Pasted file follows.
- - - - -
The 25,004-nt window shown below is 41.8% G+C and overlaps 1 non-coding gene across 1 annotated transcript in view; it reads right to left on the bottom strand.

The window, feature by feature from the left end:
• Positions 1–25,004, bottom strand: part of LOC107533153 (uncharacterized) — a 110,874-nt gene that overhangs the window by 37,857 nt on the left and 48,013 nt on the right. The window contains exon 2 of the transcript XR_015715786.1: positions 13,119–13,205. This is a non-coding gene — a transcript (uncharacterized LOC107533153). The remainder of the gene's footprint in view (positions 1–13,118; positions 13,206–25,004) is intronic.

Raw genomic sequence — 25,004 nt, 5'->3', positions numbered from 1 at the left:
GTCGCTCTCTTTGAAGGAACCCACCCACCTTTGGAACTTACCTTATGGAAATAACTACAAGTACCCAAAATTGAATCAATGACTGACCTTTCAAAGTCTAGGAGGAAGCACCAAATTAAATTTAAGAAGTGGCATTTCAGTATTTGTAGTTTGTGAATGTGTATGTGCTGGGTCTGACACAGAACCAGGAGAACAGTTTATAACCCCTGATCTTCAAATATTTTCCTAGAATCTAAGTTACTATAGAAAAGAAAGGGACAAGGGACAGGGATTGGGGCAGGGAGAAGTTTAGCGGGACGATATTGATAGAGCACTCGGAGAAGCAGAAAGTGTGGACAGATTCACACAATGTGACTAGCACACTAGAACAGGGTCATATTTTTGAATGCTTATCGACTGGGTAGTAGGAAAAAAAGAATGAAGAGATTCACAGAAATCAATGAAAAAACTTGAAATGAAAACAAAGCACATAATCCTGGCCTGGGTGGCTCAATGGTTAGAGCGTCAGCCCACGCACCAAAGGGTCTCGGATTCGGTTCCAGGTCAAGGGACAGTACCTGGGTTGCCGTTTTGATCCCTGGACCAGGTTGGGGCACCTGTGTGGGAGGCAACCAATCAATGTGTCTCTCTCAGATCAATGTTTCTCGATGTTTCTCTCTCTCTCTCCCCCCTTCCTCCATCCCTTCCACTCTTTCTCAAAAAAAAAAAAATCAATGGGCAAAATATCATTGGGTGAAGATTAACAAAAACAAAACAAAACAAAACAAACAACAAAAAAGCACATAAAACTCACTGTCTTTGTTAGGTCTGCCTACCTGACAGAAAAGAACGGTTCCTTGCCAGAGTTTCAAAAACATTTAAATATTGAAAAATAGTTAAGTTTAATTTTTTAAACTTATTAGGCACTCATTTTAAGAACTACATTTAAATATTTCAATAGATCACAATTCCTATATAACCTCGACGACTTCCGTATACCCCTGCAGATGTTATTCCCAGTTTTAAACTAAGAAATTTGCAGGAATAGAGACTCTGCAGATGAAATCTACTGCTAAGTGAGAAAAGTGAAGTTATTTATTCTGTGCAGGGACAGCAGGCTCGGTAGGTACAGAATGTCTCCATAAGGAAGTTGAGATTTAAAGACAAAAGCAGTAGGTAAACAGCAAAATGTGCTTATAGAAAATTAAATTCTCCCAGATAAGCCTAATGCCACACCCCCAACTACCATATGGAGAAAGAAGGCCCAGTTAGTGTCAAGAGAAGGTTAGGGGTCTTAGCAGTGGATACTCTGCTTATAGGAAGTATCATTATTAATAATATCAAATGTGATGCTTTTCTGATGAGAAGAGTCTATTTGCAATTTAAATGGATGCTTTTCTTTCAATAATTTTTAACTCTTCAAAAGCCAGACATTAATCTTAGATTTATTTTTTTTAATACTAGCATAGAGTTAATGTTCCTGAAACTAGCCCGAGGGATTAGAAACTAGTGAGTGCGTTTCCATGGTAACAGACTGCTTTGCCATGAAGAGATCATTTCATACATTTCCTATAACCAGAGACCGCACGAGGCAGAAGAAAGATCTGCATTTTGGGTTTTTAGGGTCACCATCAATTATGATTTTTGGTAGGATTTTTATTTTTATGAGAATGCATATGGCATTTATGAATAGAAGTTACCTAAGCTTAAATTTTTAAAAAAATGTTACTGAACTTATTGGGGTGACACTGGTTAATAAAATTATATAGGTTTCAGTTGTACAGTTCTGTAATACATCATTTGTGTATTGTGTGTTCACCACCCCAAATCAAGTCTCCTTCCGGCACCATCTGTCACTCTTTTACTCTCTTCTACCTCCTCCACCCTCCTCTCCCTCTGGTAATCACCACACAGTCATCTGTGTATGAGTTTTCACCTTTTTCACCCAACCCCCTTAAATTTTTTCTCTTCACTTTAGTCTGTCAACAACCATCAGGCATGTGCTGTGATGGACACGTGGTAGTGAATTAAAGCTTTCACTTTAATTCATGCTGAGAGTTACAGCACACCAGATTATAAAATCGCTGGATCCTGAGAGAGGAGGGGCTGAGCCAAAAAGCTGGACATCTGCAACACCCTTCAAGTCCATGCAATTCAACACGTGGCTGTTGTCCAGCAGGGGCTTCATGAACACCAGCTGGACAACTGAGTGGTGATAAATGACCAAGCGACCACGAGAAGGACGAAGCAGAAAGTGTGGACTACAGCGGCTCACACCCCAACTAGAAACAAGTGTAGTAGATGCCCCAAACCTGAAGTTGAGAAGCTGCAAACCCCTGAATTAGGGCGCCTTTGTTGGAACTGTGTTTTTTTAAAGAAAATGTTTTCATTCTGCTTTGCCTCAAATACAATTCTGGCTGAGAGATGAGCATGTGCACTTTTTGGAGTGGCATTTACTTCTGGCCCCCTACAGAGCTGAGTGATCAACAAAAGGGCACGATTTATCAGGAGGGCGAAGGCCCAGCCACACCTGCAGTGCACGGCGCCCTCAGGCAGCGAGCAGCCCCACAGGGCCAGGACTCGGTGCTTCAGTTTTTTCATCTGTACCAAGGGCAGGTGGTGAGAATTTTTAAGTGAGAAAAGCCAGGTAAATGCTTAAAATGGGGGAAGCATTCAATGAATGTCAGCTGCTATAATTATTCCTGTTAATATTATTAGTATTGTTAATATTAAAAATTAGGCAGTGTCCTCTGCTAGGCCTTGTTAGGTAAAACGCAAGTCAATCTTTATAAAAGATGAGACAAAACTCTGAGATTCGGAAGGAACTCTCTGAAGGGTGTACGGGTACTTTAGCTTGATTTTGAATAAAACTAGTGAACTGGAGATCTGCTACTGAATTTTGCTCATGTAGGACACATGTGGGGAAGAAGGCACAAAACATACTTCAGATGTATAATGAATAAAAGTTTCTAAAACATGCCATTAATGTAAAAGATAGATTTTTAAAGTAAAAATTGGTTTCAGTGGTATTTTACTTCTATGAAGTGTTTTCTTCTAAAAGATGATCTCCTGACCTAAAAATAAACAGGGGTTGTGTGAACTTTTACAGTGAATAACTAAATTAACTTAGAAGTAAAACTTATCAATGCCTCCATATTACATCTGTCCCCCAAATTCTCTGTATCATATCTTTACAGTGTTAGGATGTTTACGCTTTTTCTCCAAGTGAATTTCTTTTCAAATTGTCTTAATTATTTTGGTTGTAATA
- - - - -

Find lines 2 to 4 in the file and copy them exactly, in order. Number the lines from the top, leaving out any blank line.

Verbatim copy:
The window, feature by feature from the left end:
• Positions 1–25,004, bottom strand: part of LOC107533153 (uncharacterized) — a 110,874-nt gene that overhangs the window by 37,857 nt on the left and 48,013 nt on the right. The window contains exon 2 of the transcript XR_015715786.1: positions 13,119–13,205. This is a non-coding gene — a transcript (uncharacterized LOC107533153). The remainder of the gene's footprint in view (positions 1–13,118; positions 13,206–25,004) is intronic.

Raw genomic sequence — 25,004 nt, 5'->3', positions numbered from 1 at the left: